Introduction

March 22, 2016

On March 22, 2016, Minister of Finance Bill Morneau tabled the highly anticipated 2016 Federal Budget (the “Budget”), the Liberal Government’s first budget, entitled “Growing the Middle Class”.

We are pleased to provide our summary of tax measures contained in the Budget.

The Budget proposed no changes to the general corporate income tax rates or the Goods and Services tax rate.  The proposed corporate tax rate changes are focussed on the small business tax rate by deferring the previously proposed rate reductions that were to become effective in future years resulting in the small business tax rate remaining at 10.5% after 2016 and proposing changes to limit access to the small business deduction under certain corporate and partnership structures.  The federal corporate tax rate applicable to personal services business income was increased from 28% to 33%.

Other business tax changes of note were the repeal of the eligible capital property regime and replacement of this regime with a new capital cost allowance (“CCA”) class, a proposal to expand CCA classes for clean energy and conservation equipment and the introduction of rules to clarify the tax treatment of emission allowances.

International tax changes continue the Federal Government’s commitment to address base erosion and profit shifting and acting on recommendations of the OECD.  The proposed changes include the introduction of country by country reporting for large multi-national enterprises and new measures addressing cross-border surplus stripping.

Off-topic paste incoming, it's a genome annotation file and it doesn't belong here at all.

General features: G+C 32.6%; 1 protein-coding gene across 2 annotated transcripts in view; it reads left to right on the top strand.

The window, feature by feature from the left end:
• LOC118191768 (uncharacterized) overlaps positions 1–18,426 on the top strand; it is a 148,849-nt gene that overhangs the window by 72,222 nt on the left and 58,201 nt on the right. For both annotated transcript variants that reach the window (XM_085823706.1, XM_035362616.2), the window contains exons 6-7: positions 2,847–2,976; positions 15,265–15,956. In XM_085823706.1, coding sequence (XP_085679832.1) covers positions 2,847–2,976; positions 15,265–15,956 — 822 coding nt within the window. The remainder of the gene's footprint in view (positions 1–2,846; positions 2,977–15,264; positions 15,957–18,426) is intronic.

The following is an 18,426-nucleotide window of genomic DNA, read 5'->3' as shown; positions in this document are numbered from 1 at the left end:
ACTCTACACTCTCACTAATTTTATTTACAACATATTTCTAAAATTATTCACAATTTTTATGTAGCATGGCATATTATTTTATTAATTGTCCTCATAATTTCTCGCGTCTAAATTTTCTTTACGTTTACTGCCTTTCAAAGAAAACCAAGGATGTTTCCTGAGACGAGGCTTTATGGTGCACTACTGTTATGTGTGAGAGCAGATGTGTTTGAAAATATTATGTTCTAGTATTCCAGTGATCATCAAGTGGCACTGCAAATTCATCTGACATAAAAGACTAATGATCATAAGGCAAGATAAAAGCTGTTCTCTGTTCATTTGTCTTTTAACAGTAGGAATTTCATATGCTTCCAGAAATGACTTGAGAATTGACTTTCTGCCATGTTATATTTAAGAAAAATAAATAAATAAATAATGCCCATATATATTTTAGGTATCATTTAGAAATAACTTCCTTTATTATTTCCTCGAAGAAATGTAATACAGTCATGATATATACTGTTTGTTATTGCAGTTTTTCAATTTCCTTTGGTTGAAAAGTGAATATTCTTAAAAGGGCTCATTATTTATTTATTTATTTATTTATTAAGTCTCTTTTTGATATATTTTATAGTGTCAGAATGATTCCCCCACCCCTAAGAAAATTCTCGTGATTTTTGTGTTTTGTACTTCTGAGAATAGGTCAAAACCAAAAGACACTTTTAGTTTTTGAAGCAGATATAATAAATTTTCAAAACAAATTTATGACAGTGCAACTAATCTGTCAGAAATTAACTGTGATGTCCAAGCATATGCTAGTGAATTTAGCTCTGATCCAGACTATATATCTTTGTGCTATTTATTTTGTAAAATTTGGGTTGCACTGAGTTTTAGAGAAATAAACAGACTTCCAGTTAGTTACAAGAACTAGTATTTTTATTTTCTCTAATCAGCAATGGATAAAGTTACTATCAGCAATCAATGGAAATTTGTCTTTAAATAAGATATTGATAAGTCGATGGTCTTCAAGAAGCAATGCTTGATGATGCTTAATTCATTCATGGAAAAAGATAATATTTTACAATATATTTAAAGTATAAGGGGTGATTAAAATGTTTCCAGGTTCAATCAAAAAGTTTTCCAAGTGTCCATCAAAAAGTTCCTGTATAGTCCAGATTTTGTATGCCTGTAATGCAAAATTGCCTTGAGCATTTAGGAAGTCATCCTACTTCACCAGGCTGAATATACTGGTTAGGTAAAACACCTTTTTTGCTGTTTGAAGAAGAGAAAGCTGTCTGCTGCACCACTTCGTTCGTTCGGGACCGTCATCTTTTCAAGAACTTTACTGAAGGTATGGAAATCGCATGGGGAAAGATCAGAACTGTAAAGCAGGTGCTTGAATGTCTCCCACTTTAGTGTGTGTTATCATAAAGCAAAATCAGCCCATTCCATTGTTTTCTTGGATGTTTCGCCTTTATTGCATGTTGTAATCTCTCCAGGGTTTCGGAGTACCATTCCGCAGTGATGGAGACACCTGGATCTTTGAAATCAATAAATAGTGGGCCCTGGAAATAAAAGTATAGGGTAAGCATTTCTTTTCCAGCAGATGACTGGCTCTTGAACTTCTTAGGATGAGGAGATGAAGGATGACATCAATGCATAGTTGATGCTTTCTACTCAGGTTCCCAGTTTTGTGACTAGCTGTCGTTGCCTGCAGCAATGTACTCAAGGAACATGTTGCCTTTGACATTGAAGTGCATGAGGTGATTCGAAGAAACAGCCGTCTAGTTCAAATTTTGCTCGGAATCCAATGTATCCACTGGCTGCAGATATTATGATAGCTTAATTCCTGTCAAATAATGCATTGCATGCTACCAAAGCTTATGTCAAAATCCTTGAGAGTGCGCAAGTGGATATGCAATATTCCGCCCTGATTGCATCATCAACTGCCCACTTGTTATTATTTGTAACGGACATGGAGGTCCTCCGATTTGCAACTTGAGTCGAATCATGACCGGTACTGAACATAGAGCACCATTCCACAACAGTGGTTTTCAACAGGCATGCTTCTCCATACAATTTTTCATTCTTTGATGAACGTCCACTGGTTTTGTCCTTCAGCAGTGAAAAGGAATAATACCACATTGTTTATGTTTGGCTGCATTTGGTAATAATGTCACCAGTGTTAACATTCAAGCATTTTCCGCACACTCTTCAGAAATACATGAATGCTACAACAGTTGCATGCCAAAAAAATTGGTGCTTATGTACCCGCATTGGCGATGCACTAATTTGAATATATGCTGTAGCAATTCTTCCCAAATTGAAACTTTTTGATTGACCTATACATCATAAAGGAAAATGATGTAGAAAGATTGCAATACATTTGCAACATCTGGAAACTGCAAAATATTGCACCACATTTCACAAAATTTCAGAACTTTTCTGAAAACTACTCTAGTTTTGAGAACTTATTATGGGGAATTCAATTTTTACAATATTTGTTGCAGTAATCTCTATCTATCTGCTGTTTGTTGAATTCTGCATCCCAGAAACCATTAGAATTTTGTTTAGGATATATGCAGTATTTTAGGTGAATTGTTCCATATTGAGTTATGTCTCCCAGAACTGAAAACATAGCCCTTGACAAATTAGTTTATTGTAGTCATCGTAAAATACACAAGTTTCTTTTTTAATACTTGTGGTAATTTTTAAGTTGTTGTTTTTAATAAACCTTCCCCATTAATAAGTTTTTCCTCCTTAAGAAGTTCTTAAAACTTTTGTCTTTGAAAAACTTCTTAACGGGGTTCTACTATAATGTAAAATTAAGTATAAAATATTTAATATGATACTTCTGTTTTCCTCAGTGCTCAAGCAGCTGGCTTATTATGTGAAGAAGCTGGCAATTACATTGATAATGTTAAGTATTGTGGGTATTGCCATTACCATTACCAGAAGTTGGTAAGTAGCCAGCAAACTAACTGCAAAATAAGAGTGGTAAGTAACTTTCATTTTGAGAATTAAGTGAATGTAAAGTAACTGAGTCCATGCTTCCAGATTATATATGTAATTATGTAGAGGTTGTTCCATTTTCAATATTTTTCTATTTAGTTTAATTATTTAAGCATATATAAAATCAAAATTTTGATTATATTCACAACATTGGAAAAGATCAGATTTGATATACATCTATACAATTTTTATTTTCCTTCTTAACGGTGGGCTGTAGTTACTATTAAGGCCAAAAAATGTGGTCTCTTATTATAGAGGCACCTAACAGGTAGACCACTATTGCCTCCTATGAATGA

The Budget proposes no new individual tax rates or tax bracket changes but changes had previously been announced on December 7, 2015 to reduce the income tax rate for the middle tax bracket and introduce a new rate applicable to income in excess of $200,000.  A new Canada Child Benefit is proposed to replace the Universal Child Care Benefit and Canada Child Tax Benefit.  The family income splitting tax credit and other tax credits are eliminated or being phased out.

A number of targeted changes are proposed to address tax deferral or saving opportunities currently available in respect of certain investment products and life insurance policies.

With respect to charitable sector changes, the Budget unfortunately announced the Federal Government’s decision not to proceed with the capital gains exemption that had been proposed in the 2015 Budget in respect of arm’s length dispositions of real estate or private corporation shares where cash proceeds from the disposition were then donated to charity.

From a fiscal perspective, the Budget projects the 2016 deficit to be $5.4 Billion (compared to a budget surplus of $1.4 Billion that was projected in the 2015 Budget and a $3.0 Billion deficit that was projected in November 2015) with a budget deficit of $29.4 Billion for 2017 to be followed by additional significant deficits for a number of years to follow.

Our summary of the tax highlights contained in the Budget follows.

Disclaimer

This publication is provided as an information service and may include items reported from other sources. We do not warrant its accuracy. This information is not meant as legal opinion or advice.

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